Although getting every producer RSPO-certified is a far-off dream, demand for sustainable palm oil is rising.
According to RSPO, sales of sustainable palm oil increased by almost 65 percent during the first two quarters of 2014. Of worldwide palm oil produced, sustainable palm oil is estimated to make up around 20 percent. More exciting still, over half of the world’s suppliers have committed to either producing or trading sustainable palm oil.
But in many cases, certified producers are moving only slowly towards sustainability, and RSPO’s standards, although high, are controversial.
A Questionable Certification
An RSPO-certified palm oil company, for example, is still allowed to cut down forests and clear land. This clashes with the fact that, according to WWF – one of the companies that drew up RSPO’s standards – “Forests do not need to be cleared to make way for oil palm plantations.” WWF also cites that “in 2003, although 12.5 million hectares of degraded land was available, most oil palm plantations were established in forested areas in Indonesia.”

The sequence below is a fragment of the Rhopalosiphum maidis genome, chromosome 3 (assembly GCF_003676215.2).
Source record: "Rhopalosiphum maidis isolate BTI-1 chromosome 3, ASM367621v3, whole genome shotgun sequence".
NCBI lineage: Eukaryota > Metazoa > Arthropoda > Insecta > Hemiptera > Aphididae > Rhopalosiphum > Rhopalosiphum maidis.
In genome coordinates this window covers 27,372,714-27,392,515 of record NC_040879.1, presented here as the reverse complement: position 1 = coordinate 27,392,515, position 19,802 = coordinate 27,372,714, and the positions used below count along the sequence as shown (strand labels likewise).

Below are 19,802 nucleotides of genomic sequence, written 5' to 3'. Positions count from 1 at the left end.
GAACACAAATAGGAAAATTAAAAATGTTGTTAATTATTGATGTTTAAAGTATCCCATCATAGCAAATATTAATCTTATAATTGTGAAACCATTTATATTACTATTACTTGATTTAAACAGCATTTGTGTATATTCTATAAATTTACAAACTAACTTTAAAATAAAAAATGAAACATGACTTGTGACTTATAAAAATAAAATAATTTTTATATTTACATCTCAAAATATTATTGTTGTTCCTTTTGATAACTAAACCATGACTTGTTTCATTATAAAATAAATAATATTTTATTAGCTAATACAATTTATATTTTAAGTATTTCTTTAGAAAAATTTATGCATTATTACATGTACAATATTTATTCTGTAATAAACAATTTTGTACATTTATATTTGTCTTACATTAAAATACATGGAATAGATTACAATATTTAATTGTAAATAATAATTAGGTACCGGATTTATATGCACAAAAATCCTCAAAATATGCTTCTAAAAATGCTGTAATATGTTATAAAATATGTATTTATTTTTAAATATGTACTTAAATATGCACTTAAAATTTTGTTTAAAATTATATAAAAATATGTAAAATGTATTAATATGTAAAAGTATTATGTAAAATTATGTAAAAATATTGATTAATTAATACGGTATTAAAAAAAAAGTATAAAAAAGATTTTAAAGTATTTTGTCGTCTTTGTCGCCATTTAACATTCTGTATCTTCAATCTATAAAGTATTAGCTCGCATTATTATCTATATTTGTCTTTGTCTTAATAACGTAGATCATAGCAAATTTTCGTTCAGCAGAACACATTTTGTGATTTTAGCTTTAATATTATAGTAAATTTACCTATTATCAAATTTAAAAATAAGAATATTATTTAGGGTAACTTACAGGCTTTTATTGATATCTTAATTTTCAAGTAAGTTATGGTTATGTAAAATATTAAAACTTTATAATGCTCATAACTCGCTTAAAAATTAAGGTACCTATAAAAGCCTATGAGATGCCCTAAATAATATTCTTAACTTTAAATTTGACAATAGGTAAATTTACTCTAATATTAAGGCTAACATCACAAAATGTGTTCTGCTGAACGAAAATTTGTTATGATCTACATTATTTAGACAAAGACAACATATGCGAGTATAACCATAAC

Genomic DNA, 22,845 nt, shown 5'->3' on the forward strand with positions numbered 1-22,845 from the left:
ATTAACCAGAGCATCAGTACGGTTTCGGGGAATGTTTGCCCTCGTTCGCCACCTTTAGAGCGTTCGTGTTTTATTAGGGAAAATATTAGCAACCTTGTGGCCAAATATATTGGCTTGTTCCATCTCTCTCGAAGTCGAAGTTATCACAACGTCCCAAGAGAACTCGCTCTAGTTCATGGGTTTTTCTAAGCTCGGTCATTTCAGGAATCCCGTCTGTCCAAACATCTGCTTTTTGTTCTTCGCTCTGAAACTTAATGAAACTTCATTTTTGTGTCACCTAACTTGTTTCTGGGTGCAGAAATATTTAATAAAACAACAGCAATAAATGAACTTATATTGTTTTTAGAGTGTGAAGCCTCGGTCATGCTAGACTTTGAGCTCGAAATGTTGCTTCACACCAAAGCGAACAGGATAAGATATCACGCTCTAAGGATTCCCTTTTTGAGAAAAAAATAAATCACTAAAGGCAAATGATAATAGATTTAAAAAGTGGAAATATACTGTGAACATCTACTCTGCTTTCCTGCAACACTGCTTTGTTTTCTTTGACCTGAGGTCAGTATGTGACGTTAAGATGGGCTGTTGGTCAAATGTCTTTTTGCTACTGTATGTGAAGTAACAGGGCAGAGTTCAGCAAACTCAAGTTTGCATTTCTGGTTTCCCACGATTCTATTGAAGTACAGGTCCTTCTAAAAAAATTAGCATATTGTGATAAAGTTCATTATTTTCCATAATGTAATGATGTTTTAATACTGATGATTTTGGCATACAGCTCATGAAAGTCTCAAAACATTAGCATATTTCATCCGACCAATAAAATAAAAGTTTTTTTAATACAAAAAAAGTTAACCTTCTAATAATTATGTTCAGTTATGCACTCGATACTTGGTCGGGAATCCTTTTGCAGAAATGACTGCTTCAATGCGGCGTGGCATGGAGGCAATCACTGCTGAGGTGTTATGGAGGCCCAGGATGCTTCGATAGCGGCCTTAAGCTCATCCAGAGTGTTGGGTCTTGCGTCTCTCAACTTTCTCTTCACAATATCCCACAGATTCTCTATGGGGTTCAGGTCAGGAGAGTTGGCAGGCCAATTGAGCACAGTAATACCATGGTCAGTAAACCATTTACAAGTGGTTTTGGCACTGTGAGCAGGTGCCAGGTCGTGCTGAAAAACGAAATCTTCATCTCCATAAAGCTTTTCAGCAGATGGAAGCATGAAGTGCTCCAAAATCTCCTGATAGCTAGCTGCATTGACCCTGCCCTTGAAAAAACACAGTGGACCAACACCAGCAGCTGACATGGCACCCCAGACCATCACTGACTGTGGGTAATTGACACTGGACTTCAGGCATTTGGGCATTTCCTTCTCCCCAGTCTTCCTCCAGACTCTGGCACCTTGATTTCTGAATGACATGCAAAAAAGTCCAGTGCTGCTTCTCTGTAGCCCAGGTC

Consumers and environmentalists can only expect so much from an industry that is so intrinsically damaging to the environment, so vital to the economies of producing countries, and in such high demand. Still, the fact remains that the health of the planet depends on improvements in dirty industries like palm oil production. And on a smaller scale, places like Malaysia depend on sustainable palm oil production for the continued development of the country and the health of its people.
That palm oil production can be an entirely sustainable enterprise seems doubtful. That practices can improve dramatically is certain. Whether or not it will improve depends upon RSPO’s standards, international demand for sustainable palm oil, and – at the most elemental level – consumer willingness to pay more for it. So the answer to the question of “can palm oil be sustainable?” lies mostly in the behaviour and awareness of everyday customers like those reading this article.